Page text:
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Electromagnetic fields (nuclear & electron)

  1. Aug 9, 2005 #1


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    electromagnetic fields (nucleus & electron)

    An interesting conundrum is the nature and makeup behind the electromagnetic field. Quantum Mechanics was developed, for many reasons, but one perhaps, to greater introduce the notion of particle-particle interaction. More precisely to explain each of the fundamental forces as particle-particle interactions with the basis of fundamental particle physics. This greatly extended the use of mathematics as physics sought without intention to do from the start.

    One idea that always seems to come up a lot is what particles make up the EM field, why is it almost always just talked about as a field and not smaller inter-subatomic point particles? In einsteins special theory of relativity, section:
    XIX. The Gravitational Field
    Albert Einstein (1879–1955). Relativity: The Special and General Theory. 1920.

    there is stated: "" “IF we pick up a stone and then let it go, why does it fall to the ground?” The usual answer to this question is: “Because it is attracted by the earth.” Modern physics formulates the answer rather differently for the following reason. As a result of the more careful study of electromagnetic phenomena, we have come to regard action at a distance as a process impossible without the intervention of some intermediary medium. ""

    source: http://www.bartleby.com/173/19.html

    It further goes on to the suggestion that there are particles which are created by the earths gravitational field which are responsible for the force, that forces can be explained in such a manner. There also is commonly the idea that a field exists, in nature - a medium which is responsible, and many-a-time does not require the explanation of 'why' & 'how'. It is just disturbed by particle or energy in it. This is perhaps best and most suitable for the fundamental theory of how gravity works since it exists across all matter/energy regardless.

    Slightly getting off topic =>

    let us consider two lead balls of identical size and make in an empty portion of space which is not under any other influence by any other externally operating forces, including EM - Gravity - the Strong and Weak nuclear forces. This takes us to consider a sort of galilei-newton plane, which adhere's to the " law of inertia, can be stated thus: A body removed sufficiently far from other bodies continues in a state of rest or of uniform motion in a straight line. "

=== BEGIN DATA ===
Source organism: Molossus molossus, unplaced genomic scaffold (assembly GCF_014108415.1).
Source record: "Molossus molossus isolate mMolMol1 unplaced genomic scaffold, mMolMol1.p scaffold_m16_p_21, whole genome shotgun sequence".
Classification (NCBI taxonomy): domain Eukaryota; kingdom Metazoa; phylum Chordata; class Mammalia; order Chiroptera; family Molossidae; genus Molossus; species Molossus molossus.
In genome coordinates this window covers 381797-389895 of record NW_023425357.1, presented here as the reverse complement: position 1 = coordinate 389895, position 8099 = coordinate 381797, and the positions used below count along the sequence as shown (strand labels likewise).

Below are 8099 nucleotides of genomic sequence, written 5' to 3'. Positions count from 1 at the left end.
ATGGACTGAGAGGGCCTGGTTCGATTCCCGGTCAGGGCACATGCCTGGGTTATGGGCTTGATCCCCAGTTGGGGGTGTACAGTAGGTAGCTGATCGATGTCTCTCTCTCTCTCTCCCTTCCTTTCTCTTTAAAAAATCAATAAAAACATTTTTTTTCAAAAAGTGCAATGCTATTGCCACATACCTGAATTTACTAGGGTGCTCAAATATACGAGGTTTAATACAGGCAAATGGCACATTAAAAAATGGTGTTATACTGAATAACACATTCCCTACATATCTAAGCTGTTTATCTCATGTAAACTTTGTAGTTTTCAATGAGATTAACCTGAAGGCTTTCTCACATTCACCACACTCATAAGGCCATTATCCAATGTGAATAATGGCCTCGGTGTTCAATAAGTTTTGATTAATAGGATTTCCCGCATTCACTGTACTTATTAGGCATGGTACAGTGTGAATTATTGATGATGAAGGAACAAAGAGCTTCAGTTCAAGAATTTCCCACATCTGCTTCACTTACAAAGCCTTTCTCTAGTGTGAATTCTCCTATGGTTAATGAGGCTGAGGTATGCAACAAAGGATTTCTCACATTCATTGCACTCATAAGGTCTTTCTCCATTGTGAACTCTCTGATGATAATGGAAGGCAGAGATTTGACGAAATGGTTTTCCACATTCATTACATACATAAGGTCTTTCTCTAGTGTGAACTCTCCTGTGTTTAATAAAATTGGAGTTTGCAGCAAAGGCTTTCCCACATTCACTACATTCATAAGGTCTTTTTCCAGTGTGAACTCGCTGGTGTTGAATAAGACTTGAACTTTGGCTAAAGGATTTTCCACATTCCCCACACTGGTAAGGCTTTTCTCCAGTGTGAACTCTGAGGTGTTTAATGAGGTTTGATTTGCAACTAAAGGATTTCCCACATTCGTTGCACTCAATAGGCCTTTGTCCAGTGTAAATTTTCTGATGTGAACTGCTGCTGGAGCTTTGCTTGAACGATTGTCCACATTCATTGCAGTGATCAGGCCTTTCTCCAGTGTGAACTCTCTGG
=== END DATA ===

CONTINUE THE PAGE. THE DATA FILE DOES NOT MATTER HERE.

source: http://www.bartleby.com/173/19.html

    now by convention and by the fundamentals of particle physics we have been asked to believe that the two balls would attract one another through the field defined as gravity i.e "the universal law of graviation" - every object attracts every other. But this goes against classical physics in its design of basic and fundamental motion. An object must be supplied force - energy to work and should not move unless been applied a force by another external body. Classically Electromagnetics is built in such a way that there are opposites (charges with opposite signs) which attract, like charges repel.
    In relation to a proton -&- electron,
    this means that they will have different properties, that there EM fields will be opposite. But with the example of the two lead balls, and if we apply this same line of thought, we cannot discriminate against two bodies which are identical is mass, and makeup. There must be something opposite which exists - but cannot. This is further troubling since a lot of theories and concepts have been created off the backbone of Electromagnetics since it has been so successful, what with the equations of maxwell and so forth...


    now getting back to the electromagnetic field,

    what is really interesting and should be looked at is when a free neutron undergoes beta minus decay in 10.4 min, and creates a proton, releasing and electron and an anti-neutrino -----> where is the description of the electromagnetic field? we don't see this in feynmann diagrams?

    1 1 0 _
    free n + 10.4 min ----> p + e + n